Across the country on Tuesday, more than 12,000 people will become Australian citizens at ceremonies infused with excitement and hope. The dreams of these new citizens, who come from more than 130 countries, will become part of our shared ambitions as a nation and for years to come we will benefit from the contributions they will make with their families to our society.
They pledge their loyalty to a nation that, in many ways, is the envy of the world. Ours is a country of staggering natural beauty and abundant opportunity. We are a stable and peaceful nation, with a society that values democracy, equality and the rule of law. Our collective effort to suppress COVID-19 has allowed our economy to grow again after the shock of last year and has largely protected our way of life, while other countries are struggling to cope with rising case numbers and social unrest.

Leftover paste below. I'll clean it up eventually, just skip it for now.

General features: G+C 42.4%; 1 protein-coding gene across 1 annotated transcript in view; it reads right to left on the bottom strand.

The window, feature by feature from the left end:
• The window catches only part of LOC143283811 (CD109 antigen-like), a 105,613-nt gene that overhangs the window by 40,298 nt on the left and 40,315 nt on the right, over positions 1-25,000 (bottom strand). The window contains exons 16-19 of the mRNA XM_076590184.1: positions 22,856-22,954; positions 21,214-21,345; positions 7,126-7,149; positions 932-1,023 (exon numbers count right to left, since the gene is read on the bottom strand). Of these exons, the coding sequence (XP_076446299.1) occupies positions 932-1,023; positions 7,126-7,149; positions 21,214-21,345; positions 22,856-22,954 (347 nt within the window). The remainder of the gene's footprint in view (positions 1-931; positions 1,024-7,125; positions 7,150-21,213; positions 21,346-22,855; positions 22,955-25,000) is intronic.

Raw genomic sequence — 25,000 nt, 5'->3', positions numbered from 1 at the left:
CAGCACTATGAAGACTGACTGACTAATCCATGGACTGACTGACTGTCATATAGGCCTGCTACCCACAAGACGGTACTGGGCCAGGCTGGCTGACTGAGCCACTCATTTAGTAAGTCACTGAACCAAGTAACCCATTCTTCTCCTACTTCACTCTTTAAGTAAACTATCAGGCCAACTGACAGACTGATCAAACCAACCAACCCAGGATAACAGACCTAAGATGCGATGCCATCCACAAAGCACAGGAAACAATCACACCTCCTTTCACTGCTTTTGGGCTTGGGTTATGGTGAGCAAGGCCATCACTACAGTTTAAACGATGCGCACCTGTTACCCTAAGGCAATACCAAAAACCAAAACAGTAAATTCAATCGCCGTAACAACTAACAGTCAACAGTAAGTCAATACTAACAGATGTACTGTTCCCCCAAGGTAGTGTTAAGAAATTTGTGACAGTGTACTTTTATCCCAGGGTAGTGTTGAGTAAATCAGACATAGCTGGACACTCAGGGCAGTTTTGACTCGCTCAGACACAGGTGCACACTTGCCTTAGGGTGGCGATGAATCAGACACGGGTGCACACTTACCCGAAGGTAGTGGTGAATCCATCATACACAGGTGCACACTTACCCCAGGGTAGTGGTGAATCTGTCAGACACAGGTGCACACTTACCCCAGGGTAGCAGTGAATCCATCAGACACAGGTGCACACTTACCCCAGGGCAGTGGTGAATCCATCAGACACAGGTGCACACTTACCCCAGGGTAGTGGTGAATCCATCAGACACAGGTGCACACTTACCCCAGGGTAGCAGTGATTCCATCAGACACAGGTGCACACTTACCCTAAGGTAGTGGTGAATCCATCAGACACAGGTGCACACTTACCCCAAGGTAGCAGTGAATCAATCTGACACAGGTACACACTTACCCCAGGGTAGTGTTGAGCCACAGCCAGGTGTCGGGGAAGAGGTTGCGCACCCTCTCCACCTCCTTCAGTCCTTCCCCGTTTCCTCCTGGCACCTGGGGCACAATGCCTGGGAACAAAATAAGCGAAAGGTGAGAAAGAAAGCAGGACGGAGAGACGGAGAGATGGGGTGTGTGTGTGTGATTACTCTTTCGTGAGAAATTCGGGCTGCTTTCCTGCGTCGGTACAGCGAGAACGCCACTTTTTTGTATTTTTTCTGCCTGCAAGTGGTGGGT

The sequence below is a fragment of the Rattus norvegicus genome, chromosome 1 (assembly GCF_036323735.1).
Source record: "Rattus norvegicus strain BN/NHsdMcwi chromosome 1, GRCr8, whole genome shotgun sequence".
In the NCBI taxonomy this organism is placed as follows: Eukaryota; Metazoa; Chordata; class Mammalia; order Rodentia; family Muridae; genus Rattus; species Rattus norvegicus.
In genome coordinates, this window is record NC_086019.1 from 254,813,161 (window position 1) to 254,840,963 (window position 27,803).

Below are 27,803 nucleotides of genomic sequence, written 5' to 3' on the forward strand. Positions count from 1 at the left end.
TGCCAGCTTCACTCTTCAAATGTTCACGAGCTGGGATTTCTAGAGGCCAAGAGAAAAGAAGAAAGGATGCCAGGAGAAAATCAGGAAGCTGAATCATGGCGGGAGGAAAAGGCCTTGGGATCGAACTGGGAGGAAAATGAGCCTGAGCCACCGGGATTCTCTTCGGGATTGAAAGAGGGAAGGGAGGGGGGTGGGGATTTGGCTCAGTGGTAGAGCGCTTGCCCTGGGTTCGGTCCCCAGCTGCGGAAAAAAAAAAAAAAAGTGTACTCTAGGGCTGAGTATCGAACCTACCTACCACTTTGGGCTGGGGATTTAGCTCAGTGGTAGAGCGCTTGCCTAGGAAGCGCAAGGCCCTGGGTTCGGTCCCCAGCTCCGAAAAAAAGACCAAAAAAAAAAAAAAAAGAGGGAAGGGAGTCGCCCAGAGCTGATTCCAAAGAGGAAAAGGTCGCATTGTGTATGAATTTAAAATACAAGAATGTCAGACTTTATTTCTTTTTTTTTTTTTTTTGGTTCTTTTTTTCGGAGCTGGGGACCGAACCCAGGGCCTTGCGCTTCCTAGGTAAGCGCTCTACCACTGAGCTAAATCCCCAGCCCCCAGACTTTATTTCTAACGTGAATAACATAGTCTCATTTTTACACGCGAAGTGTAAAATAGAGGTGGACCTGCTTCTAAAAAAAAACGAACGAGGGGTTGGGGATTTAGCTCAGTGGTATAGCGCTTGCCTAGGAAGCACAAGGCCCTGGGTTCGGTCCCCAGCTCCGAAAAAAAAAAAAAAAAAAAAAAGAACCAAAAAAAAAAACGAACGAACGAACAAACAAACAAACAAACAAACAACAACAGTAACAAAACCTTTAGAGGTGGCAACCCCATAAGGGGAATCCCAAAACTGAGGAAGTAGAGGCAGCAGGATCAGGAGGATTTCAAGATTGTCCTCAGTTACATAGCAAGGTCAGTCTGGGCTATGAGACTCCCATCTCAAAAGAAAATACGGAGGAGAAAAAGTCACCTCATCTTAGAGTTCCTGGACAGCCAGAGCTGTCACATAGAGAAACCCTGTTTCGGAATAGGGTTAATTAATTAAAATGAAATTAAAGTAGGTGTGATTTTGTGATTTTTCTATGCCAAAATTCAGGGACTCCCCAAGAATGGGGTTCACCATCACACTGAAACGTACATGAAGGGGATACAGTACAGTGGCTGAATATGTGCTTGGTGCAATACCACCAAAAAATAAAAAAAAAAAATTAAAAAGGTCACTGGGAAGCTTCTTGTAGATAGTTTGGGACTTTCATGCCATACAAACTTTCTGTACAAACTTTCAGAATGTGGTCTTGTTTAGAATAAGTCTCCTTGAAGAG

Restrictions imposed upon us by our federal and state governments to curb infections have not always been welcomed, nor have they all been reasonable. But they have been the subject of vigorous debate, which only improves the health of our democracy. The way Australians have broadly come together during the pandemic emphasises the connections at the heart of citizenship: the relationships between an individual, the state and the society that state serves.
When you pledge your loyalty to a country, you become entitled to its protection but you also take on responsibilities towards that nation and the community within its borders. Over the past year we have shouldered those responsibilities every time we have stayed home when unwell, cancelled celebrations, or lined up to have a cotton swab stuck up our nostril. And the Australian government has protected us in return, through managing our borders, securing vaccines and increasing welfare through the JobKeeper and JobSeeker supplements.